Science Digest
Get the latest analysis of recent science straight to your inbox
Every two weeks, I send members my Science Digest—a curated collection of research summaries featuring the studies we found the most interesting, with notes, comments, and related links.
Hi, I'm Dr. Rhonda Patrick
Each of us comes with our own unique susceptibilities to age-related diseases. But I believe that each of us can take the genetic program we've got and use it just a little bit more optimally — and we owe it to ourselves to maximize that potential. In the Science Digest, we explore the science of how everyday choices like what we eat and what we do can help us live a little bit better. Each digest story is a breadcrumb ushering you through the maze of scientific discourse toward practical everyday health strategies.

By becoming a member of FoundMyFitness premium, you'll receive the Science Digest every-other-week covering the latest in my exploration of recent science and the emerging story of better living — through deeper understandings of biology.
Twice per month, I send members my Science Digest
A curated collection of research summaries featuring the studies we find most interesting, with notes, comments, and related links.
The latest issues sent to Premium Members discuss:

  • Ketogenic diet, by replacing glucose with ketones as an energy source, lessens alcohol cravings among people with alcohol use disorders.
  • Omega-3 fatty acids reduce the risk of cardiovascular disease-related death by up to 23 percent, especially in people with high triglyceride levels.
  • Women see a 24 percent drop in premature death risk with just 140 minutes of weekly activity – half the time men need for similar benefits.
  • Aging undermines the brain's capacity for maintaining working memory, with subtle declines in neuron activity and connectivity in the prefrontal cortex.
Older adults who used psychedelics exhibited better cognitive function and fewer depressive symptoms than non-users.

Psychedelic drugs are hallucinogenic substances that alter cognition and perception, inducing visual and auditory changes and a “heightened state of consciousness.” They have a long history of traditional use in medicine and religion for their perceived ability to promote physical and mental health. A recent review found that older adults who have used psychedelic drugs tend to exhibit better cognitive functioning and fewer depressive symptoms than those who have not.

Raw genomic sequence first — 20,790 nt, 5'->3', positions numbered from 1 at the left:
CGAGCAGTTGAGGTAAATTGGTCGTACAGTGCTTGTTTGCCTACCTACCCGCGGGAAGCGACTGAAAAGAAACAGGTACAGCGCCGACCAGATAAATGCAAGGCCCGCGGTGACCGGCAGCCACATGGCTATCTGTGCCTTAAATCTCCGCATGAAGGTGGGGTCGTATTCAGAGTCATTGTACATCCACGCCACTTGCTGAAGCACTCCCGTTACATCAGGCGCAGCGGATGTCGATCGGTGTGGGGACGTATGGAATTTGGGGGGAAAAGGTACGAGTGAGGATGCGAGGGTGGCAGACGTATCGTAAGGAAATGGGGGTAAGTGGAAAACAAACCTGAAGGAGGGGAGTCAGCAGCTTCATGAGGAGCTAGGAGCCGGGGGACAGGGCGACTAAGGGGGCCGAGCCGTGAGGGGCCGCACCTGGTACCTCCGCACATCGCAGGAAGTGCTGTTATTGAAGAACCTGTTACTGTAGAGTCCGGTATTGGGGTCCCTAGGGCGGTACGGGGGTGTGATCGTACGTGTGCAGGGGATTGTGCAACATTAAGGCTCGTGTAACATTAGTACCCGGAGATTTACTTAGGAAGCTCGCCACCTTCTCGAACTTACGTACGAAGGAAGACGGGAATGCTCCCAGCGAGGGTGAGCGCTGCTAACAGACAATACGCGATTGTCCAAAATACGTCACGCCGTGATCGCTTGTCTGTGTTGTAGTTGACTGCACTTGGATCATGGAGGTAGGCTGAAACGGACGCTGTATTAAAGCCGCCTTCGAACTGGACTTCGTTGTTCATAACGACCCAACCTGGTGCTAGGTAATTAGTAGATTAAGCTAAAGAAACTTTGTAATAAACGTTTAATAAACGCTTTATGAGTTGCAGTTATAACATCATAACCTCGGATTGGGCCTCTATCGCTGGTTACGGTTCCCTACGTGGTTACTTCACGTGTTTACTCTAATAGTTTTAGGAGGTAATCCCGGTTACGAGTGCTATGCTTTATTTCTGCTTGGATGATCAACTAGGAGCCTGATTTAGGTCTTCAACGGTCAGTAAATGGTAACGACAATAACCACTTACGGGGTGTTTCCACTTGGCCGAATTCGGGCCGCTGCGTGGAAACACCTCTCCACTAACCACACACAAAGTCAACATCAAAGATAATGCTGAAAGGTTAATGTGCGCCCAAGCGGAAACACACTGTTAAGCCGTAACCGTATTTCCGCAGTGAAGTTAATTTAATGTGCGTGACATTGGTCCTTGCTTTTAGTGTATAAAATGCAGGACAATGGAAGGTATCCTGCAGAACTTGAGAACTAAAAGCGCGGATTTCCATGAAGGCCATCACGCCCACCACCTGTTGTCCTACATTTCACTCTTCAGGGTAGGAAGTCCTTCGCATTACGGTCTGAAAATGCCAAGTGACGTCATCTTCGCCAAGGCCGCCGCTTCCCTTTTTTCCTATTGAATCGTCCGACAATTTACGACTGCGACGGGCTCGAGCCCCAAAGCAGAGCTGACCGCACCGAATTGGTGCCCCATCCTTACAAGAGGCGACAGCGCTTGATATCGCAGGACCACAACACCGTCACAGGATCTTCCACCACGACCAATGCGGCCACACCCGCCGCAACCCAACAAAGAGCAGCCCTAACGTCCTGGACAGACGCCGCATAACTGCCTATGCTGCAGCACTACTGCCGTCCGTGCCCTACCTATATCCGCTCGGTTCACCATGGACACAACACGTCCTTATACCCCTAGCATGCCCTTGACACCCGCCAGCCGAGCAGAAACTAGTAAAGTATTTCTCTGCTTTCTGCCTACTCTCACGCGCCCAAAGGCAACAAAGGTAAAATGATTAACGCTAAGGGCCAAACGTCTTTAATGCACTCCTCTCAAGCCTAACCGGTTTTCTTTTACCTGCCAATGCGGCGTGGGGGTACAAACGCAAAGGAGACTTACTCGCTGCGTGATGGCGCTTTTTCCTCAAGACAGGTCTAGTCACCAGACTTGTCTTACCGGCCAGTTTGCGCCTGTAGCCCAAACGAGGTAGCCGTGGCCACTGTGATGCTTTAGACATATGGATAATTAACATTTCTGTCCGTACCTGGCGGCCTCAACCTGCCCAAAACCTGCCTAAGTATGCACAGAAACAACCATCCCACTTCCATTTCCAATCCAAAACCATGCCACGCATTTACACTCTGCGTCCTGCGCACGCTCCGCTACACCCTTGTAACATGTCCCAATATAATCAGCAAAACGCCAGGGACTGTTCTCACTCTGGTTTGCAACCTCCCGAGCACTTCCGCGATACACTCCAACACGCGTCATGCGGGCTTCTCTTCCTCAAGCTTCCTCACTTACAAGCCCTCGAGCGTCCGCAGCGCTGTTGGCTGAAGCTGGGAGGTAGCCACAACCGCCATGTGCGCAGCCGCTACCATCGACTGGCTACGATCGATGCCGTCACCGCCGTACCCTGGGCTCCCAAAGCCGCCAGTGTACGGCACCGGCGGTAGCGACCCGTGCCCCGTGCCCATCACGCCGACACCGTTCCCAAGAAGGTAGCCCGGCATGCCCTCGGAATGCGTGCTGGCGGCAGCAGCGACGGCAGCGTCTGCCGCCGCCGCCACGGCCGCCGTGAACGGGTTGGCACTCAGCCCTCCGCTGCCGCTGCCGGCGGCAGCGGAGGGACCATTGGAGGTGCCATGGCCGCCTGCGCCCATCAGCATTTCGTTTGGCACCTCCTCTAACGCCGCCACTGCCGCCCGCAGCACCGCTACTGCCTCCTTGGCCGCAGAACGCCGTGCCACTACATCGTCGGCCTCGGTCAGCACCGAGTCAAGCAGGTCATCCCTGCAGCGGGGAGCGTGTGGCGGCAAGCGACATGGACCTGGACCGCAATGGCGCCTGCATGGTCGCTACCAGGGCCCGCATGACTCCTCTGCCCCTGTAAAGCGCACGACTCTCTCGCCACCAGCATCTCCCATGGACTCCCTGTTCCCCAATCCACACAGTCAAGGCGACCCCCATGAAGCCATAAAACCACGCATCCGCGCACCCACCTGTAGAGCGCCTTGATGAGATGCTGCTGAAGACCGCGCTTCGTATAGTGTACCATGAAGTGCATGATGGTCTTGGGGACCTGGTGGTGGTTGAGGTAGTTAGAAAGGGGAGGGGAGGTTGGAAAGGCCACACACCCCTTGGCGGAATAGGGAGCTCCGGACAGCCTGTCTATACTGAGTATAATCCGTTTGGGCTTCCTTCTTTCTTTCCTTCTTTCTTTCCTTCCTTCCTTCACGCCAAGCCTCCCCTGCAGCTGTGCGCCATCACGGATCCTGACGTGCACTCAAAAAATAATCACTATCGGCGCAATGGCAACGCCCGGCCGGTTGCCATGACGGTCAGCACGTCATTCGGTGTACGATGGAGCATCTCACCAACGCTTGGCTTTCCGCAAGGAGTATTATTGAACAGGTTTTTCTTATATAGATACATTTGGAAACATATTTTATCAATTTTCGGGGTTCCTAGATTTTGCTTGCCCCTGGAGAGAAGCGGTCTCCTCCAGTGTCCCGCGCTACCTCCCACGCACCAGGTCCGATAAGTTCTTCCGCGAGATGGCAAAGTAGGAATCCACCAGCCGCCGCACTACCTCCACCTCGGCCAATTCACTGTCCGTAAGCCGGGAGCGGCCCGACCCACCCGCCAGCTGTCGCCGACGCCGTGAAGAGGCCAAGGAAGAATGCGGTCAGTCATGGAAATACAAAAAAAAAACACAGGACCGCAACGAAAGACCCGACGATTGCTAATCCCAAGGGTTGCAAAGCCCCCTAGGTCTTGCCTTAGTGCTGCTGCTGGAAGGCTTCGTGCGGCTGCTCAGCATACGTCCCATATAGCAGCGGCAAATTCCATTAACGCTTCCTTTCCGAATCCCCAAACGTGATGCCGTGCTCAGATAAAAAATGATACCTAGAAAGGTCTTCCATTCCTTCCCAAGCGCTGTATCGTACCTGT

The study involved more than 2,500 adults between the ages of 42 and 92. Researchers assessed participants' executive function and episodic memory and enquired about their use of psychedelic drugs, including marijuana, LSD, or other hallucinogens (e.g., PCP, angel dust, peyote, ecstasy, mescaline, or Prozac), in the previous 12 months.

They found that participants who reported psychedelic use had better executive function but not episodic memory. They also tended to have fewer depressive symptoms.

Psychedelic drugs primarily act on serotonin receptors, particularly the 5-HT2A receptor, altering perception, mood, and cognition. These changes in brain activity and connectivity may promote neuroplasticity, potentially benefiting overall cognitive function and mental health. Learn more about psychedelic drugs in this episode featuring Dr. Roland Griffiths.

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Melamine cleaning sponges, known as "magic erasers," may contribute up to 4.9 trillion microplastic particles to aquatic environments globally, due to breakdown during use.

Melamine cleaning sponges are composed of hard, plastic strands assembled into a soft, lightweight foam. Commonly known as “magic erasers,” they are immensely popular due to their highly abrasive qualities. A recent study found that the global microplastic burden from melamine cleaning sponges may exceed 4.9 trillion particles, based on current sales.

Researchers assessed microplastic release from melamine cleaning sponges under different scrubbing conditions, focusing on the shape, makeup, and number of fibers created. Then they quantified annual accumulation based on typical melamine sponge sales from two popular online retailers.

They found that melamine sponges released straight and branched microplastic fibers made of poly(melamine-formaldehyde) polymer, ranging from 10 to 405 micrometers long. These fibers formed as the sponge’s structure broke down due to friction; consequently, the rougher the surface and denser the sponge, the more fibers produced. They estimated that sponge wear could release up to 6.5 million fibers per gram of sponge, potentially contributing up to 4.9 trillion fibers to aquatic environments globally.

These findings suggest that melamine cleaning sponges are major contributors to the global microplastic burden. Human exposure to microplastics occurs through ingestion, inhalation, and skin contact. Evidence indicates that these particles accumulate in various body fluids and tissues and may increase the risk for metabolic dysfunction, neurotoxicity, and some cancers.

Coming soon: A comprehensive overview article about microplastics and their putative effects on human health.

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Shorter-chain PFAS alternatives, found in common household products, readily penetrate human skin, potentially increasing the health risks associated with these "forever chemicals."